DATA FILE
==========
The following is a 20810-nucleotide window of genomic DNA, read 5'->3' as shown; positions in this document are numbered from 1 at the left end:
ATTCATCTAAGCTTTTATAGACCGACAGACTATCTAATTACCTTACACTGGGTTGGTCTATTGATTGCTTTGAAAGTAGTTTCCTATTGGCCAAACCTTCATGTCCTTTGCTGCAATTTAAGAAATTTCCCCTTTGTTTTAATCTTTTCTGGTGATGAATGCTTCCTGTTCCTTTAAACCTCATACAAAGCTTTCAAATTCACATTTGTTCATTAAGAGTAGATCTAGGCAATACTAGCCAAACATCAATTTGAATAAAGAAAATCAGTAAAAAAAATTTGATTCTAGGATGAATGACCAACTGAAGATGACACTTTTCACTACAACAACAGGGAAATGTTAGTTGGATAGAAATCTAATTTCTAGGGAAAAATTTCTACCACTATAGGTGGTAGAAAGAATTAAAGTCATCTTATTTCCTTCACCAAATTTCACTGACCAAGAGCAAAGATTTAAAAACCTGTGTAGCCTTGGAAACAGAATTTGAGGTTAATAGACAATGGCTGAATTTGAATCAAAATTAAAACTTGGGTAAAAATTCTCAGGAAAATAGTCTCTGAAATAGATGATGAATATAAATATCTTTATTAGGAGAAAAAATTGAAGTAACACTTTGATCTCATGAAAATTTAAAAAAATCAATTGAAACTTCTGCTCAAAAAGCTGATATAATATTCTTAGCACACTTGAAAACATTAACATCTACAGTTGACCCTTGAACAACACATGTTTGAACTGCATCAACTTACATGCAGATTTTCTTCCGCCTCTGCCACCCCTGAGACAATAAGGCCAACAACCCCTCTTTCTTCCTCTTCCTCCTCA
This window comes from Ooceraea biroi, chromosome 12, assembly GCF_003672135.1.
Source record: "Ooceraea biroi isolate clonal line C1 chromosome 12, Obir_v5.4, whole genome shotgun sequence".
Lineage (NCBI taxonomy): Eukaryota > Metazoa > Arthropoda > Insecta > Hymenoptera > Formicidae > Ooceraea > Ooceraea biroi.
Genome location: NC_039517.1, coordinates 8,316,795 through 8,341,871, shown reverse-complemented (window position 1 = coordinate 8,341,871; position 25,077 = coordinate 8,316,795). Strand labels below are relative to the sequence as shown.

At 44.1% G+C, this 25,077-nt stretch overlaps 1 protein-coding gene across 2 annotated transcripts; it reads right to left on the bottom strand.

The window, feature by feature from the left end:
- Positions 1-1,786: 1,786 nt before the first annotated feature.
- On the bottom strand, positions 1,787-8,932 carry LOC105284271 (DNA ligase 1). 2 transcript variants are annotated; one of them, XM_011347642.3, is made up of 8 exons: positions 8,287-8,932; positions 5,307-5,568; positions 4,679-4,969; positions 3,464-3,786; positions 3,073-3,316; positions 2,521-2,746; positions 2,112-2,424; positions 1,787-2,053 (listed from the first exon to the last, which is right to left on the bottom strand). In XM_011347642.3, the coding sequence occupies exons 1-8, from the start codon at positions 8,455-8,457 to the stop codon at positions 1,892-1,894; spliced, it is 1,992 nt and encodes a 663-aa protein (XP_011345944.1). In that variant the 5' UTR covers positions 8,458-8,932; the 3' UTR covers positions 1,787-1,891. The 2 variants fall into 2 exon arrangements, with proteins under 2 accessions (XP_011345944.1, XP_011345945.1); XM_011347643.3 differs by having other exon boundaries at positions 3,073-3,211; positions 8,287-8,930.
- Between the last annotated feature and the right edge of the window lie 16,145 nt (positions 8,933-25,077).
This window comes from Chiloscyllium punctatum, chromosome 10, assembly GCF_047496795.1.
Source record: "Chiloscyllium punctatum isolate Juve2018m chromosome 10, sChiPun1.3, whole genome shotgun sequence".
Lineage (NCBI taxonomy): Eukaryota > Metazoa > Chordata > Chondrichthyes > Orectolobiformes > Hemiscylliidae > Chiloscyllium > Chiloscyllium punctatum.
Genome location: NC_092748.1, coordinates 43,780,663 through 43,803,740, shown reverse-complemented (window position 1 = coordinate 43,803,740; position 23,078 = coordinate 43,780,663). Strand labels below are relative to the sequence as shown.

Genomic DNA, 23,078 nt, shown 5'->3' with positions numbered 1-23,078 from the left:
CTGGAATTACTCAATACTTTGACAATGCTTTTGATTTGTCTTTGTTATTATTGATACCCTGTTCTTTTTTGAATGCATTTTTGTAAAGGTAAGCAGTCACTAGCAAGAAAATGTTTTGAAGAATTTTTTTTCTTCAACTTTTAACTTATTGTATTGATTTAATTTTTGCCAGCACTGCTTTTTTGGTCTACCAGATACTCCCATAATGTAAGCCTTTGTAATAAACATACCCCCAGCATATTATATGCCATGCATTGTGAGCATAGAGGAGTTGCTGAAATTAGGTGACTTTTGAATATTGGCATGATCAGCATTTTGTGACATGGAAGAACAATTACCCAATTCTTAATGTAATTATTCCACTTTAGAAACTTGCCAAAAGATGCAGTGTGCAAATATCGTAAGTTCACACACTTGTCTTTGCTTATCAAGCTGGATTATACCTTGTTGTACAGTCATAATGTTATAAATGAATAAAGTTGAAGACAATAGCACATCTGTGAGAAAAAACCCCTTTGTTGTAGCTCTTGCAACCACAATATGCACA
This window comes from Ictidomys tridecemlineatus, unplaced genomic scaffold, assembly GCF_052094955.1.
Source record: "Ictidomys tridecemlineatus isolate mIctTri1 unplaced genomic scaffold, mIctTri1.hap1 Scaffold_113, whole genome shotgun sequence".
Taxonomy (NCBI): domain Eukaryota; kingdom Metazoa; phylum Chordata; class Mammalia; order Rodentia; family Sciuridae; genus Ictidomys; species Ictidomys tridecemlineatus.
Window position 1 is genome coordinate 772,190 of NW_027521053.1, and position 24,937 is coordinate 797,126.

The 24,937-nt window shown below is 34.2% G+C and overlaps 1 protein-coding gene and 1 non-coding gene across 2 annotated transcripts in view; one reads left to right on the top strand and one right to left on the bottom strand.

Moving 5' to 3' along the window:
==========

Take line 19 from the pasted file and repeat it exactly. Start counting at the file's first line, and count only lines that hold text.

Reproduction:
Source record: "Ictidomys tridecemlineatus isolate mIctTri1 unplaced genomic scaffold, mIctTri1.hap1 Scaffold_113, whole genome shotgun sequence".